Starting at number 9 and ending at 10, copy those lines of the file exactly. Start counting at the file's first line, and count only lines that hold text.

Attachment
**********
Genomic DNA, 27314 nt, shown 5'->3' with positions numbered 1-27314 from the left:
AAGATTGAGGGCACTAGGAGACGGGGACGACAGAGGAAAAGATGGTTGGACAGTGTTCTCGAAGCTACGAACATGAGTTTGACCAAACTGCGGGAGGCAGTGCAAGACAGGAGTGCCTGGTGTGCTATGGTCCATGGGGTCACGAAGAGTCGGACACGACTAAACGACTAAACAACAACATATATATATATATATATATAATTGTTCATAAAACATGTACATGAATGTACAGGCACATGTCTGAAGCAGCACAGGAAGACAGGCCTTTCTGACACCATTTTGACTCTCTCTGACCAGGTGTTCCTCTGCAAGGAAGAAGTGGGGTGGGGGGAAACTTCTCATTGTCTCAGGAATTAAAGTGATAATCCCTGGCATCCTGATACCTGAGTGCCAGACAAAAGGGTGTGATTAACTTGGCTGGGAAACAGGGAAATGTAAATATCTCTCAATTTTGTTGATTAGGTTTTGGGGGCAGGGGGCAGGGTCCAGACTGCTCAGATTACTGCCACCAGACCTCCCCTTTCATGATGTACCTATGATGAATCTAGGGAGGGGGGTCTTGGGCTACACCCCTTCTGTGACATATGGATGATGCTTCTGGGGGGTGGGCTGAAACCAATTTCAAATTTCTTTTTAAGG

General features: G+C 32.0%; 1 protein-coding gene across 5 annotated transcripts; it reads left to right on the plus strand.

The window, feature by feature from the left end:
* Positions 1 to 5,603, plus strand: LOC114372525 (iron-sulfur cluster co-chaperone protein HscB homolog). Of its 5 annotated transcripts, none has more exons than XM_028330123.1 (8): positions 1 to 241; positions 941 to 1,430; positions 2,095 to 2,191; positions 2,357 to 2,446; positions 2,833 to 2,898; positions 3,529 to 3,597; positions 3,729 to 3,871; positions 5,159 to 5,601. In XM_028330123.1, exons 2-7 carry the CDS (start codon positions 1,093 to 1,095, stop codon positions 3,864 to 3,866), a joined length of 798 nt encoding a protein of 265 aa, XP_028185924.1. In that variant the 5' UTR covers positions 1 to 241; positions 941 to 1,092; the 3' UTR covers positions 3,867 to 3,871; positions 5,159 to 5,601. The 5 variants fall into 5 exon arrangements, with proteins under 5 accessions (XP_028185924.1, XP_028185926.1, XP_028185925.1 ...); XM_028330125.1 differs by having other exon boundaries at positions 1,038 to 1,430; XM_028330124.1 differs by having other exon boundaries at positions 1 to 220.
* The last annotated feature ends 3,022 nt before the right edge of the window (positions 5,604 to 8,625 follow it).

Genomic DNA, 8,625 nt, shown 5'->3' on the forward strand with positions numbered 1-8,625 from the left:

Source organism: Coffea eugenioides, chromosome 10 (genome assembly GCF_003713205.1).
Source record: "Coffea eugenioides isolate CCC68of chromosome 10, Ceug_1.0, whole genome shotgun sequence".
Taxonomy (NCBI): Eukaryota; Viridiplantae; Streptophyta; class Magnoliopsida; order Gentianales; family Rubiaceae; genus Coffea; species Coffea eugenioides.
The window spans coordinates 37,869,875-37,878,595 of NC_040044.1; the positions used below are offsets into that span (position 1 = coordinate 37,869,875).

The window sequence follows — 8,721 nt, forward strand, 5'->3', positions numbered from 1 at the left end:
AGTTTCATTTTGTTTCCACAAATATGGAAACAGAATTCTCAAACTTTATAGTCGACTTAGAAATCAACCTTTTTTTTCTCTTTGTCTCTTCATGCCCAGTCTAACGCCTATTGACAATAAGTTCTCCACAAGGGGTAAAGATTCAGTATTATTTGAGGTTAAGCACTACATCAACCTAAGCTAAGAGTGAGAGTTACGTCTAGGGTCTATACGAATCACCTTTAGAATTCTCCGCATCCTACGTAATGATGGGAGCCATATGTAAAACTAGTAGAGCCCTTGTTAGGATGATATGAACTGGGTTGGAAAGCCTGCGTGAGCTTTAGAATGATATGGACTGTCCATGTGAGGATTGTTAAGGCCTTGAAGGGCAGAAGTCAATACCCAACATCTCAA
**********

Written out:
Source record: "Coffea eugenioides isolate CCC68of chromosome 10, Ceug_1.0, whole genome shotgun sequence".
Taxonomy (NCBI): Eukaryota; Viridiplantae; Streptophyta; class Magnoliopsida; order Gentianales; family Rubiaceae; genus Coffea; species Coffea eugenioides.